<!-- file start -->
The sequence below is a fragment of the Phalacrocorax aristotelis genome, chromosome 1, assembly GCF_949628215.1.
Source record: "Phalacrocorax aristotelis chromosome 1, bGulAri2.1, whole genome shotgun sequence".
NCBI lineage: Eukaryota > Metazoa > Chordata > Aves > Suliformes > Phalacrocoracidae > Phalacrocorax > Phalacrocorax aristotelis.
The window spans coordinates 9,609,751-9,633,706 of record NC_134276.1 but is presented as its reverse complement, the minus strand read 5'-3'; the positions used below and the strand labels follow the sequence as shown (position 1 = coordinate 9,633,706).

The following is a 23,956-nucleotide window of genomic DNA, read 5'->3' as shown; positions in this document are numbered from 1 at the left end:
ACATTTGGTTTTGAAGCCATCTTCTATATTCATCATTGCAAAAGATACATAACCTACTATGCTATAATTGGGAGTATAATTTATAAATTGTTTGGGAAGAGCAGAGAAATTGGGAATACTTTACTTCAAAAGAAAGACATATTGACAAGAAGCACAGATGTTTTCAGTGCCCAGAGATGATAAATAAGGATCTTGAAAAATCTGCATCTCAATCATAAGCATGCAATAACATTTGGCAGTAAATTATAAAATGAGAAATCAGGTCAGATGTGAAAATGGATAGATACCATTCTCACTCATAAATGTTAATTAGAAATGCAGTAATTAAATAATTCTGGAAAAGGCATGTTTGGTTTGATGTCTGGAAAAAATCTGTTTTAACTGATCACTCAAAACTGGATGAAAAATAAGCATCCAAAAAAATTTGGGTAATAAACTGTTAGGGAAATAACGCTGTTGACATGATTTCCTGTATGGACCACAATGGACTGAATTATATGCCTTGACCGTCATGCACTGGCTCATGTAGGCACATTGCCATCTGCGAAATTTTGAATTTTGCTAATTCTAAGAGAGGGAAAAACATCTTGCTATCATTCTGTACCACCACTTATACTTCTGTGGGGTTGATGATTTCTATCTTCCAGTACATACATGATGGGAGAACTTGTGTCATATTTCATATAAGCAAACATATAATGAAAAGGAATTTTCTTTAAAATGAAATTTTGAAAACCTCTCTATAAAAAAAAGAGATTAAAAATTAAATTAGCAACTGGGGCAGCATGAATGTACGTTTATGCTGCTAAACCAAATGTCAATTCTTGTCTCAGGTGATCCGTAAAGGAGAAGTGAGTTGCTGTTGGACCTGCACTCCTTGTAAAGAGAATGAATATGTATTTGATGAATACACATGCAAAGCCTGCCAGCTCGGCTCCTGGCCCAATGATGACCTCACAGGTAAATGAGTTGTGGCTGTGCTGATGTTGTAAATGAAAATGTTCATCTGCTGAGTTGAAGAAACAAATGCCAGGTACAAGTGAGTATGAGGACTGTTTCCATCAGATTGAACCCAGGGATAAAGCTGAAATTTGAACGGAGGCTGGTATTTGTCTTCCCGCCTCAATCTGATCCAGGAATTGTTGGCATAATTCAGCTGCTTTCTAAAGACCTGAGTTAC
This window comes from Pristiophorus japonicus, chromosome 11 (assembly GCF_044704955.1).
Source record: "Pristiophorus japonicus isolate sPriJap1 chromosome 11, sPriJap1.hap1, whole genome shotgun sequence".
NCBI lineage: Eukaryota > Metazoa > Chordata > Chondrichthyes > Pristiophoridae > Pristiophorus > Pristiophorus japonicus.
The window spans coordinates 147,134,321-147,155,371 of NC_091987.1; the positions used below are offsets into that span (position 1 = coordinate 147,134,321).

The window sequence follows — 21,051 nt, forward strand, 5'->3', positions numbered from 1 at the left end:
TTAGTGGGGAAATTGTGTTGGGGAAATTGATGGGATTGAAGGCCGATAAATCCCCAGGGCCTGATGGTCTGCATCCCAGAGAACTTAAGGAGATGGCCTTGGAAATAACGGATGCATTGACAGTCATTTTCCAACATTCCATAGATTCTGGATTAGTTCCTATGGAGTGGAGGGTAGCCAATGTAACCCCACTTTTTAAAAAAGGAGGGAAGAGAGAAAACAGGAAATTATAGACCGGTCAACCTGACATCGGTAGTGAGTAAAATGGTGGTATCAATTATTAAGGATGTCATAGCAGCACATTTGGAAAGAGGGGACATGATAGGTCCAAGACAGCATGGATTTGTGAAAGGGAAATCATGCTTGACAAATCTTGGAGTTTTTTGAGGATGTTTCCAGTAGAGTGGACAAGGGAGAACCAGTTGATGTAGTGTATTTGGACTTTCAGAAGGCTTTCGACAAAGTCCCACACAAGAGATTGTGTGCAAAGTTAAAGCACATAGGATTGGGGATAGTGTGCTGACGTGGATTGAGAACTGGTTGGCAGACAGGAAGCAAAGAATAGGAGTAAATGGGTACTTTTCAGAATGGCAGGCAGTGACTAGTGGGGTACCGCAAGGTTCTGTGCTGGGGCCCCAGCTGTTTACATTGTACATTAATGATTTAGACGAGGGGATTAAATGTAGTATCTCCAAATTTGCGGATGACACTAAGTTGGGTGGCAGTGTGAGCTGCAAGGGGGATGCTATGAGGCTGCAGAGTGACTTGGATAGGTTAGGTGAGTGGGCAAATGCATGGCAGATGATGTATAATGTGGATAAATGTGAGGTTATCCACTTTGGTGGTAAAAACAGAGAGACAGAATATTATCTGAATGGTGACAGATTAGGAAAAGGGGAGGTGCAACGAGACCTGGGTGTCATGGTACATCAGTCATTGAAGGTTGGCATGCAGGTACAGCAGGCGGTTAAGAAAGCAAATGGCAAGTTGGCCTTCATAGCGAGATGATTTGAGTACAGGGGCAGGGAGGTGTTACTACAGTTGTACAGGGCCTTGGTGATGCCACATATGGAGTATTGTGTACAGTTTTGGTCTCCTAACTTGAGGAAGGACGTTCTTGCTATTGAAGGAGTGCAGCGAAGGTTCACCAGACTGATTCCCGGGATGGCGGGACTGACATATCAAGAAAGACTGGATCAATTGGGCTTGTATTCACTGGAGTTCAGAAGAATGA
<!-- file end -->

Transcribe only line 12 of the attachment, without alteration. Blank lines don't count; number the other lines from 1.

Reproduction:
TTAGTGGGGAAATTGTGTTGGGGAAATTGATGGGATTGAAGGCCGATAAATCCCCAGGGCCTGATGGTCTGCATCCCAGAGAACTTAAGGAGATGGCCTTGGAAATAACGGATGCATTGACAGTCATTTTCCAACATTCCATAGATTCTGGATTAGTTCCTATGGAGTGGAGGGTAGCCAATGTAACCCCACTTTTTAAAAAAGGAGGGAAGAGAGAAAACAGGAAATTATAGACCGGTCAACCTGACATCGGTAGTGAGTAAAATGGTGGTATCAATTATTAAGGATGTCATAGCAGCACATTTGGAAAGAGGGGACATGATAGGTCCAAGACAGCATGGATTTGTGAAAGGGAAATCATGCTTGACAAATCTTGGAGTTTTTTGAGGATGTTTCCAGTAGAGTGGACAAGGGAGAACCAGTTGATGTAGTGTATTTGGACTTTCAGAAGGCTTTCGACAAAGTCCCACACAAGAGATTGTGTGCAAAGTTAAAGCACATAGGATTGGGGATAGTGTGCTGACGTGGATTGAGAACTGGTTGGCAGACAGGAAGCAAAGAATAGGAGTAAATGGGTACTTTTCAGAATGGCAGGCAGTGACTAGTGGGGTACCGCAAGGTTCTGTGCTGGGGCCCCAGCTGTTTACATTGTACATTAATGATTTAGACGAGGGGATTAAATGTAGTATCTCCAAATTTGCGGATGACACTAAGTTGGGTGGCAGTGTGAGCTGCAAGGGGGATGCTATGAGGCTGCAGAGTGACTTGGATAGGTTAGGTGAGTGGGCAAATGCATGGCAGATGATGTATAATGTGGATAAATGTGAGGTTATCCACTTTGGTGGTAAAAACAGAGAGACAGAATATTATCTGAATGGTGACAGATTAGGAAAAGGGGAGGTGCAACGAGACCTGGGTGTCATGGTACATCAGTCATTGAAGGTTGGCATGCAGGTACAGCAGGCGGTTAAGAAAGCAAATGGCAAGTTGGCCTTCATAGCGAGATGATTTGAGTACAGGGGCAGGGAGGTGTTACTACAGTTGTACAGGGCCTTGGTGATGCCACATATGGAGTATTGTGTACAGTTTTGGTCTCCTAACTTGAGGAAGGACGTTCTTGCTATTGAAGGAGTGCAGCGAAGGTTCACCAGACTGATTCCCGGGATGGCGGGACTGACATATCAAGAAAGACTGGATCAATTGGGCTTGTATTCACTGGAGTTCAGAAGAATGA